Where Was “Silverado” Filmed?
If you’ve been looking for answers to the question ‘where was “Silverado” filmed?’ — look no further! We’ve got you covered. Not only do we have information on where this iconic Western was filmed, we also have some top-notch suggestions for how to re-create the “Silverado” look for your own production, photoshoot, or event with the help of Peerspace.
Peerspace is the go-to, online hub to find event and production spaces. Choose from gorgeous Western-themed spaces to rustic countryside venues across the United States that you can rent out without having to negotiate rates. Before you get to booking your own “Silverado” themed space, let’s take a look at where the 1985 movie was originally filmed!
Where was the opening scene of “Silverado” filmed?
In the opening scene of “Silverado,” Emmett is ambushed while he sleeps in a rickety, abandoned shack. After a short lived gunfight, Emmett stands up, opens the door and what does he see? Turns out what he is looking at is probably a gorgeous view over White Rock, New Mexico.
As the New Mexico Magazine puts it, “You could tack [a stop at the White Rock Overlook] onto a visit to Los Alamos, just for the view.” Watch the opening scene yourself and see just how similar the shot looks to the photo of the White Rock Overlook in New Mexico Magazine.
Was all of “Silverado” filmed in New Mexico?
The crew filmed the entirety of “Silverado” in New Mexico, according to IMDB. Which, if you consider “Silverado” was filmed in less than 100 days, it makes sense the crew wouldn’t want to waste time moving around to different states.
That didn’t stop the film crew from using a variety of different locations around the state, though. Scene were shot in Galisteo, Nambe, Abiquiu, and Los Alamos, among other locations.
Is “Silverado” a real place?
You might have noticed the name “Silverado” was left of the list of town names where “Silverado” was filmed. But that doesn’t mean “Silverado” isn’t a real place. In fact, “Silverado” just goes by a different name in real life — the Cerro Pelon Ranch.
However, this ranch originally went by the name of the Cook Ranch when the filming took place. According to the archives of the New Mexico tourism website, the film crew found the ranch while flying over the area in a helicopter. They thought the location would be a perfect fit for the movie, so they sent out the location manager to knock on the door of Bill and Marian Cook.
The Cooks agreed to the location manager’s proposal to let the crew build a few structures on the property. Cook said in the New Mexico archive article, “It just grew from that into a big budget movie and the Silverado set was built.” And that’s how the town of Silverado was born!
Can you visit the town of “Silverado”?
Unfortunately, the Cerro Pelon Ranch is privately owned and not open to the public. While the town of Silverado does appear to be intact (by the looks of helicopter flyover photos), the private ranch isn’t currently advertising it’s open to movie productions either.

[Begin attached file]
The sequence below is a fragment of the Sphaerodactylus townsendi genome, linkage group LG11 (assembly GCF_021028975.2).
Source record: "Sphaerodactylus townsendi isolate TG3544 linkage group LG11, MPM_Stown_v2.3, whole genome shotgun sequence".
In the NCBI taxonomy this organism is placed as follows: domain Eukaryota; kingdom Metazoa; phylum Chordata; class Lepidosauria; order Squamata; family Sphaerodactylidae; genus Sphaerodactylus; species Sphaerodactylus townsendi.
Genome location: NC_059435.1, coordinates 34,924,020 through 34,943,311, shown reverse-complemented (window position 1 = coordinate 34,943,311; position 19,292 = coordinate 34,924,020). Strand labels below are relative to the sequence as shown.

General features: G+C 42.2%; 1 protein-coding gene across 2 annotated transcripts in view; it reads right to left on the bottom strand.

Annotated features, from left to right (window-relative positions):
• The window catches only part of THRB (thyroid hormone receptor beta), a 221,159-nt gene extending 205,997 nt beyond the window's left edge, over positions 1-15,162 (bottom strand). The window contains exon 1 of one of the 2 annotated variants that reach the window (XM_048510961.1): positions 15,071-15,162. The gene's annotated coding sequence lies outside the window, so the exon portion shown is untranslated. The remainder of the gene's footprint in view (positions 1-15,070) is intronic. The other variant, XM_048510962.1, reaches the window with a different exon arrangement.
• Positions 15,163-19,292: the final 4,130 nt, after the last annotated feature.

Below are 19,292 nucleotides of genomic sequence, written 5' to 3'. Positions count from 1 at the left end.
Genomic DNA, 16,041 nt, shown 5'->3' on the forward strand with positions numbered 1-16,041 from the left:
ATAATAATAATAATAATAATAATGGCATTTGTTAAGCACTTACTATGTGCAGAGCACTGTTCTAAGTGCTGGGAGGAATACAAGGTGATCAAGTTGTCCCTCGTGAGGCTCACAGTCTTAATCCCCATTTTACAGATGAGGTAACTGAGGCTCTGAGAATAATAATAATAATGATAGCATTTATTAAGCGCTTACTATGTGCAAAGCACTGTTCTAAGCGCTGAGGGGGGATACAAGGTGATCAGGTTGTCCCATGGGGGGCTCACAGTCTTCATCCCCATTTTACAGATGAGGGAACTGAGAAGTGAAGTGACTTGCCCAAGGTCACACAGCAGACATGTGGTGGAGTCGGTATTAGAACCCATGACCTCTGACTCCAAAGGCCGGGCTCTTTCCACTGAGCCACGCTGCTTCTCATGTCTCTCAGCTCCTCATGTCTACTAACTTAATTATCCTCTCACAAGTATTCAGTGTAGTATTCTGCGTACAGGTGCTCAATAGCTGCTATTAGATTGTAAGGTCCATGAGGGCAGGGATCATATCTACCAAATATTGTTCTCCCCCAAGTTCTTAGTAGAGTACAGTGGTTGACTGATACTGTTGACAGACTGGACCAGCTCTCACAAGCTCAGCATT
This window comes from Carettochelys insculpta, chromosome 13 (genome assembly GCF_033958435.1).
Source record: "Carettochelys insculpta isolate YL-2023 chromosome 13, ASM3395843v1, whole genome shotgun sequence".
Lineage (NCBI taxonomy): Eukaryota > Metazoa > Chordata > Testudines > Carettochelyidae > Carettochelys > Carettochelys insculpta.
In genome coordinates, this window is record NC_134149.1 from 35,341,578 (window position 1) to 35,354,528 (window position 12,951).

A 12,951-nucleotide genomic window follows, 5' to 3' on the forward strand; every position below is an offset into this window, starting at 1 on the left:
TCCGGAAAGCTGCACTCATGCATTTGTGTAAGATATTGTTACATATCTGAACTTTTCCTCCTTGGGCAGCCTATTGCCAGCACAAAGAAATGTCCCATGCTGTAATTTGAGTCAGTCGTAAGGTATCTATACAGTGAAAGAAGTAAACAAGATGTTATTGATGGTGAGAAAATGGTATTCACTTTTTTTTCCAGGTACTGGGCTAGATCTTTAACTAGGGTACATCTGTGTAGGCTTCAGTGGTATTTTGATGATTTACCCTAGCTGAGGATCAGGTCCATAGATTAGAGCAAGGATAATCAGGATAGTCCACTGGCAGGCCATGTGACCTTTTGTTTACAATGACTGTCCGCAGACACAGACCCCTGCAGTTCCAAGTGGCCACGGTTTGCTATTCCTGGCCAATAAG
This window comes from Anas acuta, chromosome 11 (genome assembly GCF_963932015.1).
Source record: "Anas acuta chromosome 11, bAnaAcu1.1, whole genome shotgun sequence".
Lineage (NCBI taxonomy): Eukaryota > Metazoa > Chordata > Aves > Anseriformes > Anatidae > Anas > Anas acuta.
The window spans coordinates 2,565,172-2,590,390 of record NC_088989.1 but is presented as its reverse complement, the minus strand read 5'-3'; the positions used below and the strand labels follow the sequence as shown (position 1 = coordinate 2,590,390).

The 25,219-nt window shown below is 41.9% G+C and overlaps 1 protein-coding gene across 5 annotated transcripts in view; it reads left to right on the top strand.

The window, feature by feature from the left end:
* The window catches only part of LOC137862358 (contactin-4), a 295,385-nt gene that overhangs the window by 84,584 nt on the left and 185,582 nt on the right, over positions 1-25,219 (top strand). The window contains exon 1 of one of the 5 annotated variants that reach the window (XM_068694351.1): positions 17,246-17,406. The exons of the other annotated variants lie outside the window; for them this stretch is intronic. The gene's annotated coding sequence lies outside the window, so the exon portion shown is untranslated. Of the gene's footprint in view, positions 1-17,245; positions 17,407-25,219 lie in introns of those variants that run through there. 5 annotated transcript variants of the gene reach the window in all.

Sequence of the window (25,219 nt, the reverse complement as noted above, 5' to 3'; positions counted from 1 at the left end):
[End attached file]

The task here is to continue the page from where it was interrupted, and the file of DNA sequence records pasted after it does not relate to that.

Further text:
For now, it looks like the only ways to visit the ranch are to fly over it or to buy it. The ranch was sold in the 2021 for $48 million dollars, according to the Santa Fe New Mexican. That means you need pretty deep pockets if you are interested in buying the acclaimed “Silverado” property next time it goes up for sale!
Are there other Western-themed towns to visit or rent out?
Just because you can’t visit the original “Silverado” sets doesn’t mean you can’t have an authentic “Silverado”-themed party, production, or photoshoot! On Peerspace, you can find a variety of beautiful, Western-themed venues across the US. Check out a few highlights.
1. A Western event space with a Texas twist
New Mexico isn’t the only home of the cowboys — check out this amazing Old Western town, saloon, and log cabin in Cleburne, Texas! This unique Peerspace venue is ideal for a “Silverado”-themed wedding or event, as it has a four-bedroom guesthouse with a bridal suite, a “jail” for the groomsmen to get ready in, a beautiful event barn, and an outdoor covered pavilion.
2. A charming Western saloon, perfect for a “Silverado” photoshoot
Just a few short miles from Driggs, Idaho, you’ll find this gorgeous saloon space on a beautifully landscaped piece of Idaho heaven. This Peerspace venue comes complete with a creek, footbridge, sheep camp wagon, hot tub, and firepit — ideal for an outdoor photoshoot. But the photo options don’t end there! Make sure to check out the Western-themed décor throughout the inside of this space, too.
3. An idyllic Old Western production venue
Need an entire Western town for a video production? We think you’ll love this space in Temecula, California. When you book this Peerspace venue, you’ll have access to an authentically decorated two-story saloon, a bank with a teller window, a sheriff’s office with jail cell and bunk beds, a sluice, a water tower, a gold mine shaft, and more!
This venue also gives the option to rent overnight stays for multi-day productions, so you can both stay and film on location. “We filmed and stayed overnight which was extremely efficient on our production,” said one Peerspace reviewer. “What a unique place, well crafted, and [the host] was super communicative.”